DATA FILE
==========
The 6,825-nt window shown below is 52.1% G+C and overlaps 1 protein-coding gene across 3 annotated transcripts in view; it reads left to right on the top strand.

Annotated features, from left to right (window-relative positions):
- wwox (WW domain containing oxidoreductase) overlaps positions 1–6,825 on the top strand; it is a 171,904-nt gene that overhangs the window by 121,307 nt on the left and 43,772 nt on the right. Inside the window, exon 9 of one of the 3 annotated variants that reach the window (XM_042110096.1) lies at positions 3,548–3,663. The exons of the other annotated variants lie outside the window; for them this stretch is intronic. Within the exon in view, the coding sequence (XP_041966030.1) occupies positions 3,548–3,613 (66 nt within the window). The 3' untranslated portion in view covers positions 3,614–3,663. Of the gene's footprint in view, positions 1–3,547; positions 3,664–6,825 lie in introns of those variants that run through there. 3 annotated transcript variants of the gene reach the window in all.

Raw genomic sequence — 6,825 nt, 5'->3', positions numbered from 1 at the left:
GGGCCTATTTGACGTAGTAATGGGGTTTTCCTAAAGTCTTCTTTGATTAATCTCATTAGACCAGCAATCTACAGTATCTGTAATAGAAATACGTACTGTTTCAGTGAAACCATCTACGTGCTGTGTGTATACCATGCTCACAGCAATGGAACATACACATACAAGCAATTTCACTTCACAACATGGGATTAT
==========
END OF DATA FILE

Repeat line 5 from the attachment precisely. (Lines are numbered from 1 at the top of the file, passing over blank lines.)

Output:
GGGCCTATTTGACGTAGTAATGGGGTTTTCCTAAAGTCTTCTTTGATTAATCTCATTAGACCAGCAATCTACAGTATCTGTAATAGAAATACGTACTGTTTCAGTGAAACCATCTACGTGCTGTGTGTATACCATGCTCACAGCAATGGAACATACACATACAAGCAATTTCACTTCACAACATGGGATTAT